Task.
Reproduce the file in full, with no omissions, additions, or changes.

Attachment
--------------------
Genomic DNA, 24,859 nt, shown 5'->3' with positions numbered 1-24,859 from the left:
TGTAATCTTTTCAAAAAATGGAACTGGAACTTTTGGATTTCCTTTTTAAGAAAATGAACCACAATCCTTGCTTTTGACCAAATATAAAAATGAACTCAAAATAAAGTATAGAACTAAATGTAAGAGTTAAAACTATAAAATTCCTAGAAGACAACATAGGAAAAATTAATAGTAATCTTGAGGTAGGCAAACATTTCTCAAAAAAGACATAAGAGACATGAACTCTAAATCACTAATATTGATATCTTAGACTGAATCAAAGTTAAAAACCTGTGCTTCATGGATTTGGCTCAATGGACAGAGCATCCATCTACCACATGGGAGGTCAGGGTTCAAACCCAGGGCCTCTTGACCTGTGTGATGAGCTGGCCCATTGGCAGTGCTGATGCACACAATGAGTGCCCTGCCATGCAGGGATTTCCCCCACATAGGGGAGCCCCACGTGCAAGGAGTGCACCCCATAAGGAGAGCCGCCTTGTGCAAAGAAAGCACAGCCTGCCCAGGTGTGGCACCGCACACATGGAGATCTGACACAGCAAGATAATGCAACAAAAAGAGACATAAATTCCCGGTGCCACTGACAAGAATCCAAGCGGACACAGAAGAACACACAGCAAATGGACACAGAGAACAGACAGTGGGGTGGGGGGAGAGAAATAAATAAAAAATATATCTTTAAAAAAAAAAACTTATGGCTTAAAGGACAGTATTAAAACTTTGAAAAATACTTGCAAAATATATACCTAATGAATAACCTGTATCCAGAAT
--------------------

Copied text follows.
Genomic DNA, 24,859 nt, shown 5'->3' with positions numbered 1-24,859 from the left:
TGTAATCTTTTCAAAAAATGGAACTGGAACTTTTGGATTTCCTTTTTAAGAAAATGAACCACAATCCTTGCTTTTGACCAAATATAAAAATGAACTCAAAATAAAGTATAGAACTAAATGTAAGAGTTAAAACTATAAAATTCCTAGAAGACAACATAGGAAAAATTAATAGTAATCTTGAGGTAGGCAAACATTTCTCAAAAAAGACATAAGAGACATGAACTCTAAATCACTAATATTGATATCTTAGACTGAATCAAAGTTAAAAACCTGTGCTTCATGGATTTGGCTCAATGGACAGAGCATCCATCTACCACATGGGAGGTCAGGGTTCAAACCCAGGGCCTCTTGACCTGTGTGATGAGCTGGCCCATTGGCAGTGCTGATGCACACAATGAGTGCCCTGCCATGCAGGGATTTCCCCCACATAGGGGAGCCCCACGTGCAAGGAGTGCACCCCATAAGGAGAGCCGCCTTGTGCAAAGAAAGCACAGCCTGCCCAGGTGTGGCACCGCACACATGGAGATCTGACACAGCAAGATAATGCAACAAAAAGAGACATAAATTCCCGGTGCCACTGACAAGAATCCAAGCGGACACAGAAGAACACACAGCAAATGGACACAGAGAACAGACAGTGGGGTGGGGGGAGAGAAATAAATAAAAAATATATCTTTAAAAAAAAAAACTTATGGCTTAAAGGACAGTATTAAAACTTTGAAAAATACTTGCAAAATATATACCTAATGAATAACCTGTATCCAGAAT